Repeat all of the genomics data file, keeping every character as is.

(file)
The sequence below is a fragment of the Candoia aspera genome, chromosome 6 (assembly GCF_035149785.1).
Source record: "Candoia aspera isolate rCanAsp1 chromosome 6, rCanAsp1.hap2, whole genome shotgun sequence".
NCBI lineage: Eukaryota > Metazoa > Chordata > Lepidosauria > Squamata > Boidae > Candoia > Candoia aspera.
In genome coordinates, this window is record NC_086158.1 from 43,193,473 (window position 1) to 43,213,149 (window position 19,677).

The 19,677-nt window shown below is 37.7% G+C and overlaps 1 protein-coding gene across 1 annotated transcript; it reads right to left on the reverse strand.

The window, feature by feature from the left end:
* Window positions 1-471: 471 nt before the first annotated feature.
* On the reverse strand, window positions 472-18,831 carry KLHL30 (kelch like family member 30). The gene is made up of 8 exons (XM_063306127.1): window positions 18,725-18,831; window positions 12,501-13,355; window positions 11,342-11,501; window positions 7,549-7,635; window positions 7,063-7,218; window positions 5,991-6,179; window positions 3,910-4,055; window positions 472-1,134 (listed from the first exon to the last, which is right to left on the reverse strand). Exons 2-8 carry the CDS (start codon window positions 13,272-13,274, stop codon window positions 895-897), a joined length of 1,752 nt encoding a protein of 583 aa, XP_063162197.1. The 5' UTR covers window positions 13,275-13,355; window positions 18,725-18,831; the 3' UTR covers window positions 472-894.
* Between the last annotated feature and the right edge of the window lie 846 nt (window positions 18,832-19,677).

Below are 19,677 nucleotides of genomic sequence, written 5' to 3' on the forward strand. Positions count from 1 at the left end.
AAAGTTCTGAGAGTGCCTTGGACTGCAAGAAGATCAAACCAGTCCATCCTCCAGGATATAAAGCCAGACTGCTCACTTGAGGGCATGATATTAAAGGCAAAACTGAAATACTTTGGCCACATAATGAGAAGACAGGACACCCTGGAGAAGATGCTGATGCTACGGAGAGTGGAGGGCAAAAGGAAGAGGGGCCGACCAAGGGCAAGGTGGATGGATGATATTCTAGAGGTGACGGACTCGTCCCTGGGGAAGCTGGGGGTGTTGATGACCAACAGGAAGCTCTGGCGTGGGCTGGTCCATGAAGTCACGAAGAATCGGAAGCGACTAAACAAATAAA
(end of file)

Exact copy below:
The sequence below is a fragment of the Candoia aspera genome, chromosome 6 (assembly GCF_035149785.1).
Source record: "Candoia aspera isolate rCanAsp1 chromosome 6, rCanAsp1.hap2, whole genome shotgun sequence".
NCBI lineage: Eukaryota > Metazoa > Chordata > Lepidosauria > Squamata > Boidae > Candoia > Candoia aspera.
In genome coordinates, this window is record NC_086158.1 from 43,193,473 (window position 1) to 43,213,149 (window position 19,677).

The 19,677-nt window shown below is 37.7% G+C and overlaps 1 protein-coding gene across 1 annotated transcript; it reads right to left on the reverse strand.

The window, feature by feature from the left end:
* Window positions 1-471: 471 nt before the first annotated feature.
* On the reverse strand, window positions 472-18,831 carry KLHL30 (kelch like family member 30). The gene is made up of 8 exons (XM_063306127.1): window positions 18,725-18,831; window positions 12,501-13,355; window positions 11,342-11,501; window positions 7,549-7,635; window positions 7,063-7,218; window positions 5,991-6,179; window positions 3,910-4,055; window positions 472-1,134 (listed from the first exon to the last, which is right to left on the reverse strand). Exons 2-8 carry the CDS (start codon window positions 13,272-13,274, stop codon window positions 895-897), a joined length of 1,752 nt encoding a protein of 583 aa, XP_063162197.1. The 5' UTR covers window positions 13,275-13,355; window positions 18,725-18,831; the 3' UTR covers window positions 472-894.
* Between the last annotated feature and the right edge of the window lie 846 nt (window positions 18,832-19,677).

Below are 19,677 nucleotides of genomic sequence, written 5' to 3' on the forward strand. Positions count from 1 at the left end.
AAAGTTCTGAGAGTGCCTTGGACTGCAAGAAGATCAAACCAGTCCATCCTCCAGGATATAAAGCCAGACTGCTCACTTGAGGGCATGATATTAAAGGCAAAACTGAAATACTTTGGCCACATAATGAGAAGACAGGACACCCTGGAGAAGATGCTGATGCTACGGAGAGTGGAGGGCAAAAGGAAGAGGGGCCGACCAAGGGCAAGGTGGATGGATGATATTCTAGAGGTGACGGACTCGTCCCTGGGGAAGCTGGGGGTGTTGATGACCAACAGGAAGCTCTGGCGTGGGCTGGTCCATGAAGTCACGAAGAATCGGAAGCGACTAAACAAATAAA